This could be for you if you:
- You are terrified of social situations
- You realise your fear is not proportionate to the situation
- You don't like feeling you are being watched, or being the centre of attention
- You avoid socialising because of the discomfort it causes
What is social anxiety disorder?
Feeling uncomfortable in social situations is something that most people deal with at some point, and it’s totally normal. For some people, however, social contact can be a massive source of anxiety to the point where it's negatively affecting their day-to-day life. This is called social anxiety disorder, or social phobia.
People with social phobias have an intense fear of being judged or embarrassed in social situations, so much so that they often avoid the company of other people. This can be despite the fact that it means missing out on enjoyable aspects of socialising, like spending time with friends and meeting people.
What causes social anxiety disorder?
Social phobias often first arise when shy or under-confident kids are beginning adolescence. While some level of awkwardness is to be expected at this age, when it starts to become problematic and interfere with their lives it may be a social anxiety disorder. It can be caused by a history of shyness in social or family situations, genetics and negative thought patterns that reinforce the social disorder.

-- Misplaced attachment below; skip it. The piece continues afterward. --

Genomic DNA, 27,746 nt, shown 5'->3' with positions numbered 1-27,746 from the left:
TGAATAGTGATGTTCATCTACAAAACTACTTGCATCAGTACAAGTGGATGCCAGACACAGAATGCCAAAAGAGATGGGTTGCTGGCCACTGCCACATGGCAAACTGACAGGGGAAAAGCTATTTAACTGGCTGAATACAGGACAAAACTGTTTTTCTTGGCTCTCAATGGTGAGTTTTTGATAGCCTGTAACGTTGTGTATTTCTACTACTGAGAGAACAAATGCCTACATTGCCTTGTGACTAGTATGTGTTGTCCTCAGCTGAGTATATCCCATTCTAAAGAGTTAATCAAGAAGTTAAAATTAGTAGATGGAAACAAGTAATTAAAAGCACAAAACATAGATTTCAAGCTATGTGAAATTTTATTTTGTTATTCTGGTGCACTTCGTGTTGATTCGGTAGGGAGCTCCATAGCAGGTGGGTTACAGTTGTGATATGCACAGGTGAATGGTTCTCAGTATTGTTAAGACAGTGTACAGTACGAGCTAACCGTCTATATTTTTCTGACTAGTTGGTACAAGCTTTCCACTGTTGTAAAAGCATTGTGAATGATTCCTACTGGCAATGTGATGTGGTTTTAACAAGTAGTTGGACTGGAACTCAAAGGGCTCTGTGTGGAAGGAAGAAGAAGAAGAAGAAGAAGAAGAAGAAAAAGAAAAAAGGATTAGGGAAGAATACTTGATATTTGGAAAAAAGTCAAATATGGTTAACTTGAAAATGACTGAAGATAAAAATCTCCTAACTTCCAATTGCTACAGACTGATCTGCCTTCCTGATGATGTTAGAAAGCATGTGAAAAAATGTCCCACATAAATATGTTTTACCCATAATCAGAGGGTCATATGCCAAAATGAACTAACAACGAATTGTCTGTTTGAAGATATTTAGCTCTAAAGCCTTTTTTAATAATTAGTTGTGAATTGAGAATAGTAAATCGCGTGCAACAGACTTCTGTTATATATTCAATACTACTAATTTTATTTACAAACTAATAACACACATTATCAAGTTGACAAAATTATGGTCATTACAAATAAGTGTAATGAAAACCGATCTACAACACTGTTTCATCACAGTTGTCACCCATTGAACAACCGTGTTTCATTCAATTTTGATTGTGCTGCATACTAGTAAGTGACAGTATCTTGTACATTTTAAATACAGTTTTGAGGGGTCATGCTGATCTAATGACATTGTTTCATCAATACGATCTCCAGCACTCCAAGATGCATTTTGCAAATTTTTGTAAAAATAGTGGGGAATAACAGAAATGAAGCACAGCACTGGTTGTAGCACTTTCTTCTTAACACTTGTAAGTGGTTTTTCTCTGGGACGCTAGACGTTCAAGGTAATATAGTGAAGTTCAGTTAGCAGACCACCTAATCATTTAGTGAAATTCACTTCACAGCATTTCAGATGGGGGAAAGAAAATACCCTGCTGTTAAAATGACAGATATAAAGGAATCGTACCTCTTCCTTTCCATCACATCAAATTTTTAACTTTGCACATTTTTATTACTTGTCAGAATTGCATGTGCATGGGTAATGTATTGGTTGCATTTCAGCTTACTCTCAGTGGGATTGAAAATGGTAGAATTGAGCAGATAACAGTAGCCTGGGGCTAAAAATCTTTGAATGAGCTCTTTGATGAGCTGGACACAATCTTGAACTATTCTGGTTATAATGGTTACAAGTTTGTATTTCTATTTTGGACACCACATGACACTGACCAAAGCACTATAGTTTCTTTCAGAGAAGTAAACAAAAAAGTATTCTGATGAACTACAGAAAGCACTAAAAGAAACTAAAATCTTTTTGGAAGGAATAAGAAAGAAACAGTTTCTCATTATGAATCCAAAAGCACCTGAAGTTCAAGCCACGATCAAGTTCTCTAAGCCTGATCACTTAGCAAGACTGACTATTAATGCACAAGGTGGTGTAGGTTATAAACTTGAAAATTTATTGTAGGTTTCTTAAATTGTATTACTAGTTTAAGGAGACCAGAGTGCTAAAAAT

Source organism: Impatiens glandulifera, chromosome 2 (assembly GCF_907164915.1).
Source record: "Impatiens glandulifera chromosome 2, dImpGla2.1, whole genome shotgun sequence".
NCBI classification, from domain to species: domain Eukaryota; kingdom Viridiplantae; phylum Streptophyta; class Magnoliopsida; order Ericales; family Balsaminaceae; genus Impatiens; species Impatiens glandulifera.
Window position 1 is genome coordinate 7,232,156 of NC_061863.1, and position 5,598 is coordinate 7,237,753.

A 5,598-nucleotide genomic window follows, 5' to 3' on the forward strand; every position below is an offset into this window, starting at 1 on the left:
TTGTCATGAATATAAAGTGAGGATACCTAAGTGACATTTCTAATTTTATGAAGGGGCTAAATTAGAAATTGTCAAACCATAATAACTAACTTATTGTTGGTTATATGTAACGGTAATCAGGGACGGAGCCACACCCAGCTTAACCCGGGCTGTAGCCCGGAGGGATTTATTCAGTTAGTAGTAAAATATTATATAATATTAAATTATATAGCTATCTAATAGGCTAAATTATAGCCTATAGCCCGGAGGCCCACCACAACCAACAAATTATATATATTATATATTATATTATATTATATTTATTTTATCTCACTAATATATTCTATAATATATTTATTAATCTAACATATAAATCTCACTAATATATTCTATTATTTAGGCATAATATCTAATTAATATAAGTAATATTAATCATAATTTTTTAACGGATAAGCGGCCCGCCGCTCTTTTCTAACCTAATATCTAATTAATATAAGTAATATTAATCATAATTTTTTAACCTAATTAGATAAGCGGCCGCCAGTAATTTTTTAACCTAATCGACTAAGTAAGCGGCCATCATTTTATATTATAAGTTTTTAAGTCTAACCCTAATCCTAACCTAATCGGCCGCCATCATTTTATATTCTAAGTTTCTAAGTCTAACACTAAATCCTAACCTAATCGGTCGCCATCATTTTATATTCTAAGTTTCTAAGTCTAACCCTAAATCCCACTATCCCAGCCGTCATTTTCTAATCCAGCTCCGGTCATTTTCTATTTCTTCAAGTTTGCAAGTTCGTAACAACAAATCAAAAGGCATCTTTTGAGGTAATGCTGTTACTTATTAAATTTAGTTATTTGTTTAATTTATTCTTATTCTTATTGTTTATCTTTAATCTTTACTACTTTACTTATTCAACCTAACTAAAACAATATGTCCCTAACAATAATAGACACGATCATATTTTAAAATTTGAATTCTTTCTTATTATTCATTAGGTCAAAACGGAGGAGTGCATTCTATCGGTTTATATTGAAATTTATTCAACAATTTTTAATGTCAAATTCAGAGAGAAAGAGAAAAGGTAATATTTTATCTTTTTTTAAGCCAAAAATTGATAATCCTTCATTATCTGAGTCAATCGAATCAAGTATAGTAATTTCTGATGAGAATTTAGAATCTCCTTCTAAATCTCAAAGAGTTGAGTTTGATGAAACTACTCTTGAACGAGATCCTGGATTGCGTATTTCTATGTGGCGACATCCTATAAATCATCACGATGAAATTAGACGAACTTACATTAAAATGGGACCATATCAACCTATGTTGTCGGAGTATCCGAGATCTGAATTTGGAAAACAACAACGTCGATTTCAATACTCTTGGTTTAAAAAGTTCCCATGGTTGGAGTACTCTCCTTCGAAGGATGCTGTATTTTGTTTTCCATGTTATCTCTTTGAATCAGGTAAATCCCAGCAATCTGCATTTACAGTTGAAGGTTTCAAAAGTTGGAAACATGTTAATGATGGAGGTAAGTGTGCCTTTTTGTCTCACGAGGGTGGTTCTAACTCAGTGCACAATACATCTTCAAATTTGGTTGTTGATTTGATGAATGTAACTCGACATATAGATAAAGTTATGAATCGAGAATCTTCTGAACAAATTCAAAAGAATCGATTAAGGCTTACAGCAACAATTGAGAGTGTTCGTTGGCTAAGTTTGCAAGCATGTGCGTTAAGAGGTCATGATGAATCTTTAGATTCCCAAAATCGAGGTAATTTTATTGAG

For people with social anxiety disorder, almost anything that involves social interaction or attention can be intensely uncomfortable. This can include:
- You don't like being the centre of attention
- Making small talk
- Meeting people of high status/authority figures
- Being watched while doing something
- Eating and drinking in public
- Public speaking
What are the signs of social anxiety disorder?
People with a social phobia can experience the following physical symptoms in social situations:
- Racing heartbeat
- Tense or twitching muscles
- Dizziness or light-headedness
- Butterflies in the stomach or nausea
Mental signs that someone could have social issues are:
- Feeling an intense pressure to “get it right” socially
- Feeling self-conscious around others, especially strangers
- Avoiding socialising altogether as a response to these fears, which can compound the pressure and fear of failure
Managing social anxiety disorder
Often people with social anxiety disorder know their fears are irrational, but can't control them. However, a combination of, counselling, and systematic desensitisation (which involves learning relaxation techniques and gradually learning to manage anxiety that’s triggered by fearful events) and sometimes medication can help them lessen and overcome these fears.